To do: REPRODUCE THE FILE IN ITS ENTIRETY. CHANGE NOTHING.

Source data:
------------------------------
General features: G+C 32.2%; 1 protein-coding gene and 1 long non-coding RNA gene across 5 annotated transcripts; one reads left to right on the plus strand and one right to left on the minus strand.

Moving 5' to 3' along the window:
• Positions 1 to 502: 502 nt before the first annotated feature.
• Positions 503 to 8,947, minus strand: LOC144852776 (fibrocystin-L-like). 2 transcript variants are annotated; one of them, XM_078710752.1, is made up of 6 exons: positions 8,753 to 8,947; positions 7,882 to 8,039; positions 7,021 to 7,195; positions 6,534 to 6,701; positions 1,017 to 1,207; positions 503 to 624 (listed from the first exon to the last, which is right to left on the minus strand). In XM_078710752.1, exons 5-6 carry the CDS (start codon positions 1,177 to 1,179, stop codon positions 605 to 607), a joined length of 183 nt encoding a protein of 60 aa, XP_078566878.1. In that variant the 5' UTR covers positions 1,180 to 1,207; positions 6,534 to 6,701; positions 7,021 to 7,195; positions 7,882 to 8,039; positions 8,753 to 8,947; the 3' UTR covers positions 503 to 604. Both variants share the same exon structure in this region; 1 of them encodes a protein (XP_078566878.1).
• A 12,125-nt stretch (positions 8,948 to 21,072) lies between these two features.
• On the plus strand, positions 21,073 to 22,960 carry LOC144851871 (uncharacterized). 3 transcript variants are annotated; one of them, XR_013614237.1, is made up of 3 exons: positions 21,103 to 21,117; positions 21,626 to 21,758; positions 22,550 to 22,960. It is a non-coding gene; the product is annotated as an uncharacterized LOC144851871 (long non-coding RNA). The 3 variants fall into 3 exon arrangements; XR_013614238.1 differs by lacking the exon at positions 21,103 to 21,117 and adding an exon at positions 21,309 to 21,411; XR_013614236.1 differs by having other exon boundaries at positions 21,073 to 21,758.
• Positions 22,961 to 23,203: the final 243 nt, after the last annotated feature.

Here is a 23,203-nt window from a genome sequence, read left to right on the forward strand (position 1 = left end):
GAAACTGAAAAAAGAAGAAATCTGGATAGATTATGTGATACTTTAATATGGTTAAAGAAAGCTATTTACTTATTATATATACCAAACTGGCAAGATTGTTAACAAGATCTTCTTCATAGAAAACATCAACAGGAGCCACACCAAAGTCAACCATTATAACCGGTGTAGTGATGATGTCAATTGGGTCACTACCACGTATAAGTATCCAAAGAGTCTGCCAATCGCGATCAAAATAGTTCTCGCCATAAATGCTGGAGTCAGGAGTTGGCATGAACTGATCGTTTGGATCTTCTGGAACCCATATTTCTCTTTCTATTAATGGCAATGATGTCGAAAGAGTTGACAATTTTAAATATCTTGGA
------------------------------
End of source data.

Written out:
General features: G+C 32.2%; 1 protein-coding gene and 1 long non-coding RNA gene across 5 annotated transcripts; one reads left to right on the plus strand and one right to left on the minus strand.

Moving 5' to 3' along the window:
• Positions 1 to 502: 502 nt before the first annotated feature.
• Positions 503 to 8,947, minus strand: LOC144852776 (fibrocystin-L-like). 2 transcript variants are annotated; one of them, XM_078710752.1, is made up of 6 exons: positions 8,753 to 8,947; positions 7,882 to 8,039; positions 7,021 to 7,195; positions 6,534 to 6,701; positions 1,017 to 1,207; positions 503 to 624 (listed from the first exon to the last, which is right to left on the minus strand). In XM_078710752.1, exons 5-6 carry the CDS (start codon positions 1,177 to 1,179, stop codon positions 605 to 607), a joined length of 183 nt encoding a protein of 60 aa, XP_078566878.1. In that variant the 5' UTR covers positions 1,180 to 1,207; positions 6,534 to 6,701; positions 7,021 to 7,195; positions 7,882 to 8,039; positions 8,753 to 8,947; the 3' UTR covers positions 503 to 604. Both variants share the same exon structure in this region; 1 of them encodes a protein (XP_078566878.1).
• A 12,125-nt stretch (positions 8,948 to 21,072) lies between these two features.
• On the plus strand, positions 21,073 to 22,960 carry LOC144851871 (uncharacterized). 3 transcript variants are annotated; one of them, XR_013614237.1, is made up of 3 exons: positions 21,103 to 21,117; positions 21,626 to 21,758; positions 22,550 to 22,960. It is a non-coding gene; the product is annotated as an uncharacterized LOC144851871 (long non-coding RNA). The 3 variants fall into 3 exon arrangements; XR_013614238.1 differs by lacking the exon at positions 21,103 to 21,117 and adding an exon at positions 21,309 to 21,411; XR_013614236.1 differs by having other exon boundaries at positions 21,073 to 21,758.
• Positions 22,961 to 23,203: the final 243 nt, after the last annotated feature.

Here is a 23,203-nt window from a genome sequence, read left to right on the forward strand (position 1 = left end):
GAAACTGAAAAAAGAAGAAATCTGGATAGATTATGTGATACTTTAATATGGTTAAAGAAAGCTATTTACTTATTATATATACCAAACTGGCAAGATTGTTAACAAGATCTTCTTCATAGAAAACATCAACAGGAGCCACACCAAAGTCAACCATTATAACCGGTGTAGTGATGATGTCAATTGGGTCACTACCACGTATAAGTATCCAAAGAGTCTGCCAATCGCGATCAAAATAGTTCTCGCCATAAATGCTGGAGTCAGGAGTTGGCATGAACTGATCGTTTGGATCTTCTGGAACCCATATTTCTCTTTCTATTAATGGCAATGATGTCGAAAGAGTTGACAATTTTAAATATCTTGGA